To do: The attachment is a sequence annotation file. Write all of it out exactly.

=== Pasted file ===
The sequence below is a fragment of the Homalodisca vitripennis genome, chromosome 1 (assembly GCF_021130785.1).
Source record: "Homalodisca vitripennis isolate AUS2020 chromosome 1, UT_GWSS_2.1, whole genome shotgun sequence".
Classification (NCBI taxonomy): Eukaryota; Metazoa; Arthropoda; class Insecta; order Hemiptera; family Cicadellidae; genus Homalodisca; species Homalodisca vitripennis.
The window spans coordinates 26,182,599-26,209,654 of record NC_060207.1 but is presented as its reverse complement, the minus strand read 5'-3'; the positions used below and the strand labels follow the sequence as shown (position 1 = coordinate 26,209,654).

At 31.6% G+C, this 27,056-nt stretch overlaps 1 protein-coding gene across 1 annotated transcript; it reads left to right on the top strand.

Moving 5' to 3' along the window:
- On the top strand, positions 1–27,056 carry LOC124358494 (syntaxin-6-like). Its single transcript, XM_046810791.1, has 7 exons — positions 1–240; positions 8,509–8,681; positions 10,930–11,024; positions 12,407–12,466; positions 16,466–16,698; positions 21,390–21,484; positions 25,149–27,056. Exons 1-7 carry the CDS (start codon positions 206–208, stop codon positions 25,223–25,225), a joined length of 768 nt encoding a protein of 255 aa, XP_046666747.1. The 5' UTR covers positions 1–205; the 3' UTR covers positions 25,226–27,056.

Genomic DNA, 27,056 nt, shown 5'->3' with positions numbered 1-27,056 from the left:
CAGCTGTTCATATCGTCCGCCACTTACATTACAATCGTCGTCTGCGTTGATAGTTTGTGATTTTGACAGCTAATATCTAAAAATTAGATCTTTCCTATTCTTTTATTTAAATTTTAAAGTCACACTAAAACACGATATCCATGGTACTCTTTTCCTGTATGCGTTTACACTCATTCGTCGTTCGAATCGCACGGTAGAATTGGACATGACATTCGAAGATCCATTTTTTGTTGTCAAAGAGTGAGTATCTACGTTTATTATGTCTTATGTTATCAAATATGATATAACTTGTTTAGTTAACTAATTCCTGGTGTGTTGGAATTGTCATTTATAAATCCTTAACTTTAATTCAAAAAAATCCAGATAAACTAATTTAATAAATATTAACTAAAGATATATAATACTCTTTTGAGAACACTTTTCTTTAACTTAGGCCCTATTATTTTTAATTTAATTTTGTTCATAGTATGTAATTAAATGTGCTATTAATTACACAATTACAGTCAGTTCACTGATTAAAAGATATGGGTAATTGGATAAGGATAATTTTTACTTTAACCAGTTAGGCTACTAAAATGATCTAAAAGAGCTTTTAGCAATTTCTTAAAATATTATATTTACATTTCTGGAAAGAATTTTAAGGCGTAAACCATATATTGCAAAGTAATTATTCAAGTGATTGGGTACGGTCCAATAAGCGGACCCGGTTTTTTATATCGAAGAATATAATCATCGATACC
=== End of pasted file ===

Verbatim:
The sequence below is a fragment of the Homalodisca vitripennis genome, chromosome 1 (assembly GCF_021130785.1).
Source record: "Homalodisca vitripennis isolate AUS2020 chromosome 1, UT_GWSS_2.1, whole genome shotgun sequence".
Classification (NCBI taxonomy): Eukaryota; Metazoa; Arthropoda; class Insecta; order Hemiptera; family Cicadellidae; genus Homalodisca; species Homalodisca vitripennis.
The window spans coordinates 26,182,599-26,209,654 of record NC_060207.1 but is presented as its reverse complement, the minus strand read 5'-3'; the positions used below and the strand labels follow the sequence as shown (position 1 = coordinate 26,209,654).

At 31.6% G+C, this 27,056-nt stretch overlaps 1 protein-coding gene across 1 annotated transcript; it reads left to right on the top strand.

Moving 5' to 3' along the window:
- On the top strand, positions 1–27,056 carry LOC124358494 (syntaxin-6-like). Its single transcript, XM_046810791.1, has 7 exons — positions 1–240; positions 8,509–8,681; positions 10,930–11,024; positions 12,407–12,466; positions 16,466–16,698; positions 21,390–21,484; positions 25,149–27,056. Exons 1-7 carry the CDS (start codon positions 206–208, stop codon positions 25,223–25,225), a joined length of 768 nt encoding a protein of 255 aa, XP_046666747.1. The 5' UTR covers positions 1–205; the 3' UTR covers positions 25,226–27,056.

Genomic DNA, 27,056 nt, shown 5'->3' with positions numbered 1-27,056 from the left:
CAGCTGTTCATATCGTCCGCCACTTACATTACAATCGTCGTCTGCGTTGATAGTTTGTGATTTTGACAGCTAATATCTAAAAATTAGATCTTTCCTATTCTTTTATTTAAATTTTAAAGTCACACTAAAACACGATATCCATGGTACTCTTTTCCTGTATGCGTTTACACTCATTCGTCGTTCGAATCGCACGGTAGAATTGGACATGACATTCGAAGATCCATTTTTTGTTGTCAAAGAGTGAGTATCTACGTTTATTATGTCTTATGTTATCAAATATGATATAACTTGTTTAGTTAACTAATTCCTGGTGTGTTGGAATTGTCATTTATAAATCCTTAACTTTAATTCAAAAAAATCCAGATAAACTAATTTAATAAATATTAACTAAAGATATATAATACTCTTTTGAGAACACTTTTCTTTAACTTAGGCCCTATTATTTTTAATTTAATTTTGTTCATAGTATGTAATTAAATGTGCTATTAATTACACAATTACAGTCAGTTCACTGATTAAAAGATATGGGTAATTGGATAAGGATAATTTTTACTTTAACCAGTTAGGCTACTAAAATGATCTAAAAGAGCTTTTAGCAATTTCTTAAAATATTATATTTACATTTCTGGAAAGAATTTTAAGGCGTAAACCATATATTGCAAAGTAATTATTCAAGTGATTGGGTACGGTCCAATAAGCGGACCCGGTTTTTTATATCGAAGAATATAATCATCGATACC